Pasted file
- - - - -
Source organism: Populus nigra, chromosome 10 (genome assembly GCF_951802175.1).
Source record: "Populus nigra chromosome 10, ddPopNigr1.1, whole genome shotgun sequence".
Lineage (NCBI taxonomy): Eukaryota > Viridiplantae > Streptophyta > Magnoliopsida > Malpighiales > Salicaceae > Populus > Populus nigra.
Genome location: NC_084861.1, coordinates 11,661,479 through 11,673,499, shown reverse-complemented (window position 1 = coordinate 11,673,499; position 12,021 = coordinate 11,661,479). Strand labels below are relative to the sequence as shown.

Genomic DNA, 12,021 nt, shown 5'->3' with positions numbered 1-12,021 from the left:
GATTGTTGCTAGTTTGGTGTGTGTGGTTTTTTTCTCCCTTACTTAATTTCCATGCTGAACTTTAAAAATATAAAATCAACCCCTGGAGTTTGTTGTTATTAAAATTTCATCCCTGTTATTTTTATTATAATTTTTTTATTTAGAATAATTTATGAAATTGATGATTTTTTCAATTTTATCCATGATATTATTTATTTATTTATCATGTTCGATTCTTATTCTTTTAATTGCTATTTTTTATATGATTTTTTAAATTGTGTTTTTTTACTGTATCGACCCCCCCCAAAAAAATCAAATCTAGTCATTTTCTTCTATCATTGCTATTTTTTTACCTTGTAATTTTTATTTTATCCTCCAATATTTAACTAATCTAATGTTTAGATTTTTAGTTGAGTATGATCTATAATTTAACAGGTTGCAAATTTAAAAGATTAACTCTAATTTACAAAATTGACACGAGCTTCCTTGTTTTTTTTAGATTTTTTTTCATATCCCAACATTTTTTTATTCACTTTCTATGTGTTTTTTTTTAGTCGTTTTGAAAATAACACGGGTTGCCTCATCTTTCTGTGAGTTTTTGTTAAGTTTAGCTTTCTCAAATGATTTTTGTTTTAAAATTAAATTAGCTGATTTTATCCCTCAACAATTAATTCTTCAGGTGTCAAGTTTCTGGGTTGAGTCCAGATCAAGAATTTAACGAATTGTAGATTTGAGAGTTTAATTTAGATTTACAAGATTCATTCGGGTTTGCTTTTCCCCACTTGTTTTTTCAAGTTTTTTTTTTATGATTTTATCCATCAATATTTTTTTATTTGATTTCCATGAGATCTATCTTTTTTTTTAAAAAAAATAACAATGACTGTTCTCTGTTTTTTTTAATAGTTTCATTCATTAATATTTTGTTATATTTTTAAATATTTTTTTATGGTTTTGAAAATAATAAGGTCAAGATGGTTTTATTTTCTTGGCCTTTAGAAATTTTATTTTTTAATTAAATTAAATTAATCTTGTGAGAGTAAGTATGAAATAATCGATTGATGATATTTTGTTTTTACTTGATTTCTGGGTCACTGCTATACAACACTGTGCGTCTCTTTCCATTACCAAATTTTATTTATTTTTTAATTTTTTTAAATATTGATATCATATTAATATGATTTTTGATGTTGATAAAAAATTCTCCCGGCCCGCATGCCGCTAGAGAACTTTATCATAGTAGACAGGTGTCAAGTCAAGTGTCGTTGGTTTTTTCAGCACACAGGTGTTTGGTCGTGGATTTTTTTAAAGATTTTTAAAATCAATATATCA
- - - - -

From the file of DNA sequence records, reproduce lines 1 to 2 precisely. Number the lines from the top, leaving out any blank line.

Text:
Source organism: Populus nigra, chromosome 10 (genome assembly GCF_951802175.1).
Source record: "Populus nigra chromosome 10, ddPopNigr1.1, whole genome shotgun sequence".